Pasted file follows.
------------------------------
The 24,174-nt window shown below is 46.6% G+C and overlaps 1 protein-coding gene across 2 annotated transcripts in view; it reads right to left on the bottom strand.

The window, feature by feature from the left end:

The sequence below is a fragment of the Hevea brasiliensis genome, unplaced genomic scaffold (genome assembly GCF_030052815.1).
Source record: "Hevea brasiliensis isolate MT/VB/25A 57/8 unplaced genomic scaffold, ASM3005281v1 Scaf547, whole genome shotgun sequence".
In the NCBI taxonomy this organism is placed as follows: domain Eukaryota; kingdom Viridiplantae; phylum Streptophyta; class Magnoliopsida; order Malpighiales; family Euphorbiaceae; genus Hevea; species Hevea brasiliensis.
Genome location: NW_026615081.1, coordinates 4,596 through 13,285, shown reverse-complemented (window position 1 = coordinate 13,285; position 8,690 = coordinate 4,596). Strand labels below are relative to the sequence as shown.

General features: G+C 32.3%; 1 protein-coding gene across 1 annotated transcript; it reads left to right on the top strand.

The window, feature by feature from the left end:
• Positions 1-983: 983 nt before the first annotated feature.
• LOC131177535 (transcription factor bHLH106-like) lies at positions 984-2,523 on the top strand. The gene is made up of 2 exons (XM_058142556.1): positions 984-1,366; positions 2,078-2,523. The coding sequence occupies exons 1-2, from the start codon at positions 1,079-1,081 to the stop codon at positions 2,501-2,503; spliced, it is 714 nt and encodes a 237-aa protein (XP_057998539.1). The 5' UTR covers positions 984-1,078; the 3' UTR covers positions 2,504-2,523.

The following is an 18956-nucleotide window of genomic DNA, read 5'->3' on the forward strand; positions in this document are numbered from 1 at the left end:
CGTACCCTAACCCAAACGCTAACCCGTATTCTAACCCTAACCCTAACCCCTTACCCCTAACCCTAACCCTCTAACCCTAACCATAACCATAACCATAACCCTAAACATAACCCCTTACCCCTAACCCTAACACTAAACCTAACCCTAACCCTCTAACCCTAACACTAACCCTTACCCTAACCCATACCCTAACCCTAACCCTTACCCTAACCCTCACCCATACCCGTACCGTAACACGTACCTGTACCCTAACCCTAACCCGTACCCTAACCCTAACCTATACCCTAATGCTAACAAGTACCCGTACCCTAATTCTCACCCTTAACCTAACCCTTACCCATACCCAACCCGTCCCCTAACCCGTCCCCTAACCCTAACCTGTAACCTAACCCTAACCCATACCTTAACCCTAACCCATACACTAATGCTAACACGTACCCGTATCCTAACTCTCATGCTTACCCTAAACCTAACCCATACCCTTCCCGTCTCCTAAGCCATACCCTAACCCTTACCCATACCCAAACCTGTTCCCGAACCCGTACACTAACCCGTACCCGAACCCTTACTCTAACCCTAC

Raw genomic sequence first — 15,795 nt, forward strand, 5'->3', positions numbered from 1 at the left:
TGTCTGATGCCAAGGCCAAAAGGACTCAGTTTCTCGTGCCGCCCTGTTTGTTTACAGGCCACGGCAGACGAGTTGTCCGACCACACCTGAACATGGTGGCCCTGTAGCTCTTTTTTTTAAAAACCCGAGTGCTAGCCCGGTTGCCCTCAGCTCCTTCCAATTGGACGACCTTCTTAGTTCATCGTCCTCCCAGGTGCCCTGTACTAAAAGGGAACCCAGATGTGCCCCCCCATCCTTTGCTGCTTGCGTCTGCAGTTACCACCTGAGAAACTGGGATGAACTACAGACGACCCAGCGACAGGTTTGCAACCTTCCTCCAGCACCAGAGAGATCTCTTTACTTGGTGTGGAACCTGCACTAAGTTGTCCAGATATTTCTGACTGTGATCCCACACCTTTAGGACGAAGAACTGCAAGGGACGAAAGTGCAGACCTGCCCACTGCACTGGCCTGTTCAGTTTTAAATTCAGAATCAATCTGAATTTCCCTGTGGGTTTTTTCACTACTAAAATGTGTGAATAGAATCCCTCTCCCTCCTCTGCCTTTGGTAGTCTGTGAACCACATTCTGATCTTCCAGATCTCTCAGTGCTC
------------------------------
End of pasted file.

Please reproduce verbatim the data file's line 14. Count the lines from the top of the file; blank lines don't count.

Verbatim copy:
TGTCTGATGCCAAGGCCAAAAGGACTCAGTTTCTCGTGCCGCCCTGTTTGTTTACAGGCCACGGCAGACGAGTTGTCCGACCACACCTGAACATGGTGGCCCTGTAGCTCTTTTTTTTAAAAACCCGAGTGCTAGCCCGGTTGCCCTCAGCTCCTTCCAATTGGACGACCTTCTTAGTTCATCGTCCTCCCAGGTGCCCTGTACTAAAAGGGAACCCAGATGTGCCCCCCCATCCTTTGCTGCTTGCGTCTGCAGTTACCACCTGAGAAACTGGGATGAACTACAGACGACCCAGCGACAGGTTTGCAACCTTCCTCCAGCACCAGAGAGATCTCTTTACTTGGTGTGGAACCTGCACTAAGTTGTCCAGATATTTCTGACTGTGATCCCACACCTTTAGGACGAAGAACTGCAAGGGACGAAAGTGCAGACCTGCCCACTGCACTGGCCTGTTCAGTTTTAAATTCAGAATCAATCTGAATTTCCCTGTGGGTTTTTTCACTACTAAAATGTGTGAATAGAATCCCTCTCCCTCCTCTGCCTTTGGTAGTCTGTGAACCACATTCTGATCTTCCAGATCTCTCAGTGCTC